Kris Kristofferson Biography, Life, Interesting Facts
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Birth Place :
Brownsville, Texas, United States of America
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Kristoffer Kris Kristofferson was born on June 22, 1936, in Brownsville, Texas. His father Lars Henry was a U.S. Army Air Corps officer and later became a U.S. Air Force Major General. When he became 17 years old, Kristofferson worked a summer as a dredging contractor. As a child, he and his family had to move a lot, but the family finally settled down in San Mateo, California. He finished the San Mateo High School and began writing. In 1954, he enrolled at Pomona College. While at college, Kristofferson played rugby union, football and track, and field. For his achievements, he was featured in Sports Illustrated issue Faces in the Crowd.
Together with his classmates, Kristofferson revived the Claremont Colleges Rugby Club in 1958. He graduated college in 1958 with Bachelor of Arts degree in literature. He won the Rhodes Scholarship to attend Oxford University. There he studied at Merton College and was awarded Blue for boxing, as well as continued playing Oxford. It was during his time in Oxford when Kristofferson began writing songs. Together with the help of Larry Parnes, Kristofferson recorded for Top Rank Records.
After graduation, pressured by his family, Kristofferson joined the U.S. Army and attained Captain rank. He received his first training at Fort Rucker, Alabama and became a helicopter pilot. During the early 1960s, he was stationed in West Germany in the 8th Infantry Division. During his time in the army, Kristofferson formed a band and continued writing music.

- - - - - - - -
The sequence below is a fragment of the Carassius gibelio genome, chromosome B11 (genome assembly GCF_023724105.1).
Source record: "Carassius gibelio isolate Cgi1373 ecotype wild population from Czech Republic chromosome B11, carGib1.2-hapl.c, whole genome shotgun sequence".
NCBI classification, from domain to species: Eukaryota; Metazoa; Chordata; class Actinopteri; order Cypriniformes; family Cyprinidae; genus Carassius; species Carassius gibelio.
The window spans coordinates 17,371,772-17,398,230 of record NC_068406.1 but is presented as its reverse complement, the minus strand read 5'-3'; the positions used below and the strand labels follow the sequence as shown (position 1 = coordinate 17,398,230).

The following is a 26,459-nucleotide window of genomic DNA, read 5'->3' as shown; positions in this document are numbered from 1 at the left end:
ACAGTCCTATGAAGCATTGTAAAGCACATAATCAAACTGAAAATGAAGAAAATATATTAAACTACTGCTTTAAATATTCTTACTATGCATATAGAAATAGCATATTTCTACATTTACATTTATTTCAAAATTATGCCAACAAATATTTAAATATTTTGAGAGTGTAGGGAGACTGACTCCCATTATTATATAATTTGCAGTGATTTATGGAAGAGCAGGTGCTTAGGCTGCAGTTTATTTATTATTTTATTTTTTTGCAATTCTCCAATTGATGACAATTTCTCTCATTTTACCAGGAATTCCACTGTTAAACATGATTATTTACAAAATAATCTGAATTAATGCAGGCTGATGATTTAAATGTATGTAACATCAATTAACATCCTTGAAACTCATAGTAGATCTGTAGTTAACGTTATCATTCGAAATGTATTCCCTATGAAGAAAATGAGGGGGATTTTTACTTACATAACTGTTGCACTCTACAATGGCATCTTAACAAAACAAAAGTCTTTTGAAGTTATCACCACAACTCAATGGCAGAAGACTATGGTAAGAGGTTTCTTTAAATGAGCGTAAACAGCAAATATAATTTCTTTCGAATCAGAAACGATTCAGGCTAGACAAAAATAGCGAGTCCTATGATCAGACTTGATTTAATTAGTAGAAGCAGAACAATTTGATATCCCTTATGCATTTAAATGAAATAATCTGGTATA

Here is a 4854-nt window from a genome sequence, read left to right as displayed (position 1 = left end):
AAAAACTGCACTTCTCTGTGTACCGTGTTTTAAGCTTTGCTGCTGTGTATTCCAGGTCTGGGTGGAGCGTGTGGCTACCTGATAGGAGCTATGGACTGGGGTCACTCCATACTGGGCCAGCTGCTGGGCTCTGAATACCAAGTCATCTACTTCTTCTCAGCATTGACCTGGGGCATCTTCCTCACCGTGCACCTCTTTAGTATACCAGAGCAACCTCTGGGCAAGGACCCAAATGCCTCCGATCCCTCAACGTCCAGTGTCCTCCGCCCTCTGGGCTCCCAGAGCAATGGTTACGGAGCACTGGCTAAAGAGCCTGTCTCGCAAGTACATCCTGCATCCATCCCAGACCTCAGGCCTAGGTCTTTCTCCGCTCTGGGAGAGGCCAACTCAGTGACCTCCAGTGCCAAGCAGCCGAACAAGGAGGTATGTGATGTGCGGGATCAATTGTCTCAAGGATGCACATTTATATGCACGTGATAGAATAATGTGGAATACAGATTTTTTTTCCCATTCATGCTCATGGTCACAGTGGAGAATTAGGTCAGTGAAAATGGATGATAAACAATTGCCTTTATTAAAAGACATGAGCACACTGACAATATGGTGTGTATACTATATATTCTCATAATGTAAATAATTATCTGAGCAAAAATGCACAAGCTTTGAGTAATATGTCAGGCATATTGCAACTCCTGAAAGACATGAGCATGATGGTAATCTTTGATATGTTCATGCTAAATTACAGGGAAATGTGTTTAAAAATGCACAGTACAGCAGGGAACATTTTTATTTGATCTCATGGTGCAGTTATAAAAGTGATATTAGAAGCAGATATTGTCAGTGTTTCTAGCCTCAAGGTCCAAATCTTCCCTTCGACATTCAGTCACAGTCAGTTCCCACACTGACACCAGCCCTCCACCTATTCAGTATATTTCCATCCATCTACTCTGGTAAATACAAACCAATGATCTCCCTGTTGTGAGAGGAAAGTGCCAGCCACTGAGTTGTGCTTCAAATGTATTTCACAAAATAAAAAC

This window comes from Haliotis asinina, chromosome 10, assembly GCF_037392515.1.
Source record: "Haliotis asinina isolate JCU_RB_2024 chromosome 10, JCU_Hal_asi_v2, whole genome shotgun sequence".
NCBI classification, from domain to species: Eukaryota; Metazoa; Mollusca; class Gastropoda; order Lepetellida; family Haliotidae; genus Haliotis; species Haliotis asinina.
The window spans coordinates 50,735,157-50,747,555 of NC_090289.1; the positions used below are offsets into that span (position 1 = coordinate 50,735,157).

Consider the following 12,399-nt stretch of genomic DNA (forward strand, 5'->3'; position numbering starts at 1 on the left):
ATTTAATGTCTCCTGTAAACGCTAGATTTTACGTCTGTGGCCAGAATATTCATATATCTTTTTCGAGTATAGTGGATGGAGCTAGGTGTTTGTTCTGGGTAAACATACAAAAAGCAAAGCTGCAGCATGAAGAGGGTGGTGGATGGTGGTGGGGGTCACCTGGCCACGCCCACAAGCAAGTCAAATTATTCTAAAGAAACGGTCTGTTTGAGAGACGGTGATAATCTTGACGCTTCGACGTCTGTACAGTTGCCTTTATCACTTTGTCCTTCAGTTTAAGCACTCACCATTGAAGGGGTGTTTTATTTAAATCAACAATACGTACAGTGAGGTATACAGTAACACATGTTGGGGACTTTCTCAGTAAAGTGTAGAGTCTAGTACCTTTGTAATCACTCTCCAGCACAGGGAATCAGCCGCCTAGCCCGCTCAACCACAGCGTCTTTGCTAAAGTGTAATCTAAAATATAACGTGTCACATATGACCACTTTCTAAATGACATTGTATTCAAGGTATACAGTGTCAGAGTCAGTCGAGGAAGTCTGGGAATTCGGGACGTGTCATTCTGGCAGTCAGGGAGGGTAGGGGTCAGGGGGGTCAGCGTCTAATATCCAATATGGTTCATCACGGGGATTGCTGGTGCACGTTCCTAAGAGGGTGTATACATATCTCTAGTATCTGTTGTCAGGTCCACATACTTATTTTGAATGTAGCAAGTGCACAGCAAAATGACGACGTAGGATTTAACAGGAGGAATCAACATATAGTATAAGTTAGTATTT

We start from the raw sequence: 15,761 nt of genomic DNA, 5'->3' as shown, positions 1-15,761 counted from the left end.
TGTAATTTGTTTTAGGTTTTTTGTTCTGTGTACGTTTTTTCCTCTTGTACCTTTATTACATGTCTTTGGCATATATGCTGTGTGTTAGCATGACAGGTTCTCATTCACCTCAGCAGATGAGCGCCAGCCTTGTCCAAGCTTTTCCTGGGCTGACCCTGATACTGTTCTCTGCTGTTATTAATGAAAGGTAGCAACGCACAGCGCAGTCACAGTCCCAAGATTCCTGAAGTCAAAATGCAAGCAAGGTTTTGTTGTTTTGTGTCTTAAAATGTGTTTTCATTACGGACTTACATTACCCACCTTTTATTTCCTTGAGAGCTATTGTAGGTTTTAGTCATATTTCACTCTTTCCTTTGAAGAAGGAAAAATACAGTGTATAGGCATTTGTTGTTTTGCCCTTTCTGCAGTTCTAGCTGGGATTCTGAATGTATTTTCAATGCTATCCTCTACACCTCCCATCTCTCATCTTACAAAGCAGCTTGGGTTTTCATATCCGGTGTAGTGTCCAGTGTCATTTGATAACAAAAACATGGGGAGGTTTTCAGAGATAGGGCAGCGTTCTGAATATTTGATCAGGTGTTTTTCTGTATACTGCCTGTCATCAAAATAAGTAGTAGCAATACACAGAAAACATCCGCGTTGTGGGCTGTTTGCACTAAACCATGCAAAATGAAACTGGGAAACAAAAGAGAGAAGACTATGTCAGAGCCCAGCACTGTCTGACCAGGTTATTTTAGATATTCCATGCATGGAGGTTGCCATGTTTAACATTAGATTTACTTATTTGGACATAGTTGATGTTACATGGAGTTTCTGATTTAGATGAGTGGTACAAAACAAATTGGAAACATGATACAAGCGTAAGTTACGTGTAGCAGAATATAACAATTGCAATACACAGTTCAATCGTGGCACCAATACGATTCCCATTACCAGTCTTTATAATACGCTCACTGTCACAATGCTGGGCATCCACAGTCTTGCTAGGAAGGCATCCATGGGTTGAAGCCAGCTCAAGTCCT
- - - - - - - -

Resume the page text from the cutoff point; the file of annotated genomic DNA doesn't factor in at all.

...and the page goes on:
His tour of duty ended in 1965, and Kristofferson was assigned to teach English at West Point. However, he decided to leave the army to pursue songwriting. Because of this decision, his family disowned him. After leaving the army, he traveled to Nashville and worked in several different jobs to support himself.
Beginning Of Musical Career
One of Kristofferson’s initial jobs was swiping floors in Columbia Recording Studios in Nashville. Kristofferson asked a friend to give one of his tapes to Johnny Cash but initially did not gain any attention. Kristofferson landed a helicopter in Cash’s front yard at one point, gaining his full attention. Cash decided to record Sunday Mornin’ Comin’ Down, which gained Kristofferson songwriter of the year award at the Country Music Awards. At the time he was also working as a commercial helicopter pilot for a Louisiana firm Petroleum Helicopters International.
In 1966, Kristofferson’s single “Viet Nam Blues” by Dave Dudley was released, and the following year, he signed with Epic Records. His first song with the brand “Golden Idol/Killing Time” was not successful, but during the next couple of years, he released several chart hits. In 1970, Kristofferson signed to Monument Records as a recording artist and released his first album, Kristofferson. At first, the album sales were poor, but the following year the album was re-released under the title Me & Bobby McGee. One of his singles “For the Good Times” won the 1970 Academy of Country Music Song of the Year Award.